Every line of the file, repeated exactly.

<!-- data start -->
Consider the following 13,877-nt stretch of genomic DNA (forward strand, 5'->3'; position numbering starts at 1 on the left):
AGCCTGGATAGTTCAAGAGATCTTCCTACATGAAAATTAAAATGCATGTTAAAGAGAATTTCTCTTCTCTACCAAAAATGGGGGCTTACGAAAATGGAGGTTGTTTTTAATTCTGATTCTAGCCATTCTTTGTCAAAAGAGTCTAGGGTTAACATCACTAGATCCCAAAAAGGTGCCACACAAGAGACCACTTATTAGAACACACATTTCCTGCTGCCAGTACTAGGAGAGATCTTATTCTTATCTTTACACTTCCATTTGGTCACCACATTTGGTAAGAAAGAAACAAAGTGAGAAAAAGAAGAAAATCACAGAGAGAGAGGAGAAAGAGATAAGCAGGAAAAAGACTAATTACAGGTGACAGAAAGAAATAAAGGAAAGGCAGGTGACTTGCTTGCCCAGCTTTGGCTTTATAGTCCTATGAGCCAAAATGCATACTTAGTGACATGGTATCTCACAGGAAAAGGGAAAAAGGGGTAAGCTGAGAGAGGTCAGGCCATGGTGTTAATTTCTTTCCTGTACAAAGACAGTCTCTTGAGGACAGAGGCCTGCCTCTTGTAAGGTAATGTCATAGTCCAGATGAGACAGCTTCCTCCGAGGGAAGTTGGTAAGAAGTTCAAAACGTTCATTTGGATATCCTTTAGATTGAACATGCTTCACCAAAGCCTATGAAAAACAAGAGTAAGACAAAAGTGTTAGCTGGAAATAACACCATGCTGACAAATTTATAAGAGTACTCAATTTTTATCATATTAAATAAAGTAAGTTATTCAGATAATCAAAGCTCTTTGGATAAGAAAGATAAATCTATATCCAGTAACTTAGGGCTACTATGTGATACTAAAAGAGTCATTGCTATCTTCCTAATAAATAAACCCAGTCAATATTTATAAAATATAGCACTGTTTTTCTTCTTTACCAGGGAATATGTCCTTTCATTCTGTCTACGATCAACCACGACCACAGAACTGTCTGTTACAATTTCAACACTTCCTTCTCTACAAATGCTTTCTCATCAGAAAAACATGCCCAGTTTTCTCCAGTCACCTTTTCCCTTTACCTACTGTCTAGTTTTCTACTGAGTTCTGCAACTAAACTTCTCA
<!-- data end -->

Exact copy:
Consider the following 13,877-nt stretch of genomic DNA (forward strand, 5'->3'; position numbering starts at 1 on the left):
AGCCTGGATAGTTCAAGAGATCTTCCTACATGAAAATTAAAATGCATGTTAAAGAGAATTTCTCTTCTCTACCAAAAATGGGGGCTTACGAAAATGGAGGTTGTTTTTAATTCTGATTCTAGCCATTCTTTGTCAAAAGAGTCTAGGGTTAACATCACTAGATCCCAAAAAGGTGCCACACAAGAGACCACTTATTAGAACACACATTTCCTGCTGCCAGTACTAGGAGAGATCTTATTCTTATCTTTACACTTCCATTTGGTCACCACATTTGGTAAGAAAGAAACAAAGTGAGAAAAAGAAGAAAATCACAGAGAGAGAGGAGAAAGAGATAAGCAGGAAAAAGACTAATTACAGGTGACAGAAAGAAATAAAGGAAAGGCAGGTGACTTGCTTGCCCAGCTTTGGCTTTATAGTCCTATGAGCCAAAATGCATACTTAGTGACATGGTATCTCACAGGAAAAGGGAAAAAGGGGTAAGCTGAGAGAGGTCAGGCCATGGTGTTAATTTCTTTCCTGTACAAAGACAGTCTCTTGAGGACAGAGGCCTGCCTCTTGTAAGGTAATGTCATAGTCCAGATGAGACAGCTTCCTCCGAGGGAAGTTGGTAAGAAGTTCAAAACGTTCATTTGGATATCCTTTAGATTGAACATGCTTCACCAAAGCCTATGAAAAACAAGAGTAAGACAAAAGTGTTAGCTGGAAATAACACCATGCTGACAAATTTATAAGAGTACTCAATTTTTATCATATTAAATAAAGTAAGTTATTCAGATAATCAAAGCTCTTTGGATAAGAAAGATAAATCTATATCCAGTAACTTAGGGCTACTATGTGATACTAAAAGAGTCATTGCTATCTTCCTAATAAATAAACCCAGTCAATATTTATAAAATATAGCACTGTTTTTCTTCTTTACCAGGGAATATGTCCTTTCATTCTGTCTACGATCAACCACGACCACAGAACTGTCTGTTACAATTTCAACACTTCCTTCTCTACAAATGCTTTCTCATCAGAAAAACATGCCCAGTTTTCTCCAGTCACCTTTTCCCTTTACCTACTGTCTAGTTTTCTACTGAGTTCTGCAACTAAACTTCTCA